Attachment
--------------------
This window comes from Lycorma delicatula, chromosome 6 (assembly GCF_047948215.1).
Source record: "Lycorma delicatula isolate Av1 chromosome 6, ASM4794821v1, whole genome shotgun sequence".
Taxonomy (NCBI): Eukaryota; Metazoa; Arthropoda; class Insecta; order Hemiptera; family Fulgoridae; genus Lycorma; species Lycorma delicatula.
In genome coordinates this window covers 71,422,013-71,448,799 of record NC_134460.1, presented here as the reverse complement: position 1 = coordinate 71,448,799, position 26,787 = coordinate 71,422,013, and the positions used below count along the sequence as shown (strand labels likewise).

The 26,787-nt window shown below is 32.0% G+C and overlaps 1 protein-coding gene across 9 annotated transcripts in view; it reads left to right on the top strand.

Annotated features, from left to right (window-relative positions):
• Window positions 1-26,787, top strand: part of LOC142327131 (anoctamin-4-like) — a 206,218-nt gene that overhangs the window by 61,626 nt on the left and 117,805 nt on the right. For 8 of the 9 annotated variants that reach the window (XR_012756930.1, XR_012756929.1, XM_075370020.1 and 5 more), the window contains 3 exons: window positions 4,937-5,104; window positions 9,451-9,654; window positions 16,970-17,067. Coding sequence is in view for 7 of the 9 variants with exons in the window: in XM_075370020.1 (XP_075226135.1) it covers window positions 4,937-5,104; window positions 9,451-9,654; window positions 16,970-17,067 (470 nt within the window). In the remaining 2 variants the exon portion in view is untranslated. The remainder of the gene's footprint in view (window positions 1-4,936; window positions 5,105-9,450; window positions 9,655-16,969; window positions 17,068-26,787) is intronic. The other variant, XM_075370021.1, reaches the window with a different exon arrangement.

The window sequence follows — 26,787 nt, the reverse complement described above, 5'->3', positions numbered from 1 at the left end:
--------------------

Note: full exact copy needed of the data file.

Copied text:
This window comes from Lycorma delicatula, chromosome 6 (assembly GCF_047948215.1).
Source record: "Lycorma delicatula isolate Av1 chromosome 6, ASM4794821v1, whole genome shotgun sequence".
Taxonomy (NCBI): Eukaryota; Metazoa; Arthropoda; class Insecta; order Hemiptera; family Fulgoridae; genus Lycorma; species Lycorma delicatula.
In genome coordinates this window covers 71,422,013-71,448,799 of record NC_134460.1, presented here as the reverse complement: position 1 = coordinate 71,448,799, position 26,787 = coordinate 71,422,013, and the positions used below count along the sequence as shown (strand labels likewise).

The 26,787-nt window shown below is 32.0% G+C and overlaps 1 protein-coding gene across 9 annotated transcripts in view; it reads left to right on the top strand.

Annotated features, from left to right (window-relative positions):
• Window positions 1-26,787, top strand: part of LOC142327131 (anoctamin-4-like) — a 206,218-nt gene that overhangs the window by 61,626 nt on the left and 117,805 nt on the right. For 8 of the 9 annotated variants that reach the window (XR_012756930.1, XR_012756929.1, XM_075370020.1 and 5 more), the window contains 3 exons: window positions 4,937-5,104; window positions 9,451-9,654; window positions 16,970-17,067. Coding sequence is in view for 7 of the 9 variants with exons in the window: in XM_075370020.1 (XP_075226135.1) it covers window positions 4,937-5,104; window positions 9,451-9,654; window positions 16,970-17,067 (470 nt within the window). In the remaining 2 variants the exon portion in view is untranslated. The remainder of the gene's footprint in view (window positions 1-4,936; window positions 5,105-9,450; window positions 9,655-16,969; window positions 17,068-26,787) is intronic. The other variant, XM_075370021.1, reaches the window with a different exon arrangement.

The window sequence follows — 26,787 nt, the reverse complement described above, 5'->3', positions numbered from 1 at the left end: